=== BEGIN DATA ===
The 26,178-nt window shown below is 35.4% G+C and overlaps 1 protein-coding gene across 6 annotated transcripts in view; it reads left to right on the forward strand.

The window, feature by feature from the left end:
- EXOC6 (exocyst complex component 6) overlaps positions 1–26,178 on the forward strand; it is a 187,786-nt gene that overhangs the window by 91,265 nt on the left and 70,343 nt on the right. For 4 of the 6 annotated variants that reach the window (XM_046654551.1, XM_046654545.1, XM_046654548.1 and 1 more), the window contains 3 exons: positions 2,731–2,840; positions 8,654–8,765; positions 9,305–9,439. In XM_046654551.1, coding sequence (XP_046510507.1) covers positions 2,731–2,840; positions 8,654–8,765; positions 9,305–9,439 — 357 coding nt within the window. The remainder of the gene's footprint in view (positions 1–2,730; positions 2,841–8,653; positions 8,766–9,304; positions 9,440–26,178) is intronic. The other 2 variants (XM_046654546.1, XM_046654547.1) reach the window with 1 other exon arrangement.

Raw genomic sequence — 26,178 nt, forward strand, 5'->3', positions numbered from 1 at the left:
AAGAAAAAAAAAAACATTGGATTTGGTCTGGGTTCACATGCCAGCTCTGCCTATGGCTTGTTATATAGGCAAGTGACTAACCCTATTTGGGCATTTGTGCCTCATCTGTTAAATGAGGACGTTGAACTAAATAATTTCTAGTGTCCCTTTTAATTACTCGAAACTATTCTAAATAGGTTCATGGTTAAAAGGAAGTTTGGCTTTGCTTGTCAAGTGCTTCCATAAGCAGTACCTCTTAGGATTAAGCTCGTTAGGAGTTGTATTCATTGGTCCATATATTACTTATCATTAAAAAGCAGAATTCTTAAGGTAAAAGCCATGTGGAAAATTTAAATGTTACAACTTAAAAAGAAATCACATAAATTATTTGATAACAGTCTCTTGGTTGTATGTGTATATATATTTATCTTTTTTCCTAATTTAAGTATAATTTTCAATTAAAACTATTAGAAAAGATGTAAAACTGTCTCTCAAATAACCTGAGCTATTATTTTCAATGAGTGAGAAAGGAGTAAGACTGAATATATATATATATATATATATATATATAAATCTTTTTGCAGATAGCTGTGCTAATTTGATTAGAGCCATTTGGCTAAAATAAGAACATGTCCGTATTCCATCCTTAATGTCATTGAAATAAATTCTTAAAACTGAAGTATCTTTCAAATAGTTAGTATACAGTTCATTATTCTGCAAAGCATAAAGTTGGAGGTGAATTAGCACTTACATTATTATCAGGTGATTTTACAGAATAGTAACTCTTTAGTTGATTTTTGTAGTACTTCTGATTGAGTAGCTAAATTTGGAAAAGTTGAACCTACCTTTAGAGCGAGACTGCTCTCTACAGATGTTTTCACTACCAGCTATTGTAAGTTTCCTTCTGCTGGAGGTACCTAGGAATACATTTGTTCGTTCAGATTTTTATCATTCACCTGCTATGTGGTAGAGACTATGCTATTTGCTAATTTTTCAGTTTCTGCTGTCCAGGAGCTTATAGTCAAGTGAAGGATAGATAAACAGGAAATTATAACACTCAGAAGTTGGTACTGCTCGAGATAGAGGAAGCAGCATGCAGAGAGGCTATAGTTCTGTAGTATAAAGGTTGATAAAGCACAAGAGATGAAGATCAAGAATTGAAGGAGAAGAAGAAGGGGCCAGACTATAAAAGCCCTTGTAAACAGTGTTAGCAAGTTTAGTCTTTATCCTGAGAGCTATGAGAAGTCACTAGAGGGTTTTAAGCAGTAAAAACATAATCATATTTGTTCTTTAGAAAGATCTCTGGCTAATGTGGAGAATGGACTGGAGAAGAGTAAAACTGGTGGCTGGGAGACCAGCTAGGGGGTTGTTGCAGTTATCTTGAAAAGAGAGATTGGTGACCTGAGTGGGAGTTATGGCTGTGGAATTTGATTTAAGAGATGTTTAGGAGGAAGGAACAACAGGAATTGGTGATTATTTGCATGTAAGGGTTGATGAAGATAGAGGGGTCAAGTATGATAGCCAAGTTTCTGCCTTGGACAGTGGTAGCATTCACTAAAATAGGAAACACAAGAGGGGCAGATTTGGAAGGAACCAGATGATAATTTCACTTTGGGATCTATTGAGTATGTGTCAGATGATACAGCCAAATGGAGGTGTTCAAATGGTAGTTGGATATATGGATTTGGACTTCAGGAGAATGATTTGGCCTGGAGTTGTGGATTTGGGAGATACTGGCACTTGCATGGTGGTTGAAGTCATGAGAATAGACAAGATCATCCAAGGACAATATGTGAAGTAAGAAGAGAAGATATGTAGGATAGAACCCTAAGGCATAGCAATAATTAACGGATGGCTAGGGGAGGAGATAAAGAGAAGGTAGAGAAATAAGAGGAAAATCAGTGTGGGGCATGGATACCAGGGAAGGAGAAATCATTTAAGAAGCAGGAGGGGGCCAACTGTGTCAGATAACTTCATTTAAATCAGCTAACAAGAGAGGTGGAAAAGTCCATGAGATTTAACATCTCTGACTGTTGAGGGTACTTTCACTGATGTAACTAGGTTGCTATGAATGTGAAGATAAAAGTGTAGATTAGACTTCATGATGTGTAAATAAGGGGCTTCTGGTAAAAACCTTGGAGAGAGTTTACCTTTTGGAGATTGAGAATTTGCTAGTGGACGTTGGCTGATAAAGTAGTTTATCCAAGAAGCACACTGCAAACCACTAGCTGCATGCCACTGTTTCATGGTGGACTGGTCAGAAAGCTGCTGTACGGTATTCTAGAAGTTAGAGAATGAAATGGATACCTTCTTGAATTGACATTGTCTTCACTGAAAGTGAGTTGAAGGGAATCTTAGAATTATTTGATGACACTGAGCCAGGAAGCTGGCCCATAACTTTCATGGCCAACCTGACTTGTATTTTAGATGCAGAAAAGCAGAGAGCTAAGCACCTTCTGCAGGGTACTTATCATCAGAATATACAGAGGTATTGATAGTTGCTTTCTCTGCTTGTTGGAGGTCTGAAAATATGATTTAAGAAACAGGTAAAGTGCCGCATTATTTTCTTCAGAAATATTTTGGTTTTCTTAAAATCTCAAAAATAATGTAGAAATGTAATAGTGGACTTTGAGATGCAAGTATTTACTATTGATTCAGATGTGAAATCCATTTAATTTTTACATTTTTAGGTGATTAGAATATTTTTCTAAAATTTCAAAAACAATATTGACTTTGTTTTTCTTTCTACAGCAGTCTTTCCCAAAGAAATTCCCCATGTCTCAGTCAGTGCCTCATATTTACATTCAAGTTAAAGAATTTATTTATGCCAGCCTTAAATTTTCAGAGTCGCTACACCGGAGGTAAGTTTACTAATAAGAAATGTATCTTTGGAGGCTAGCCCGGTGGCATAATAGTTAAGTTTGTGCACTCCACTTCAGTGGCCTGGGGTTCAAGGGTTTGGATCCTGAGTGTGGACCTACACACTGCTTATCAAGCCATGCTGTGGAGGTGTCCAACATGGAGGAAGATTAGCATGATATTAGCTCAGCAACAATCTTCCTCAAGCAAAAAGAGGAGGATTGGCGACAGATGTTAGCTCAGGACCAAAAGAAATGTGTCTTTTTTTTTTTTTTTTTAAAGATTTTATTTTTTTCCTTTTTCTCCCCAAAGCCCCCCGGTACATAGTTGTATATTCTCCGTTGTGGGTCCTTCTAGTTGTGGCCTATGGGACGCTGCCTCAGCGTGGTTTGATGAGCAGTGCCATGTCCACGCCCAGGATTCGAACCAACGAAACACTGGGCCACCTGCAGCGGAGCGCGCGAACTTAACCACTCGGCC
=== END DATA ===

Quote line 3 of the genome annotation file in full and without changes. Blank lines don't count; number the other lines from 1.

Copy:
- EXOC6 (exocyst complex component 6) overlaps positions 1–26,178 on the forward strand; it is a 187,786-nt gene that overhangs the window by 91,265 nt on the left and 70,343 nt on the right. For 4 of the 6 annotated variants that reach the window (XM_046654551.1, XM_046654545.1, XM_046654548.1 and 1 more), the window contains 3 exons: positions 2,731–2,840; positions 8,654–8,765; positions 9,305–9,439. In XM_046654551.1, coding sequence (XP_046510507.1) covers positions 2,731–2,840; positions 8,654–8,765; positions 9,305–9,439 — 357 coding nt within the window. The remainder of the gene's footprint in view (positions 1–2,730; positions 2,841–8,653; positions 8,766–9,304; positions 9,440–26,178) is intronic. The other 2 variants (XM_046654546.1, XM_046654547.1) reach the window with 1 other exon arrangement.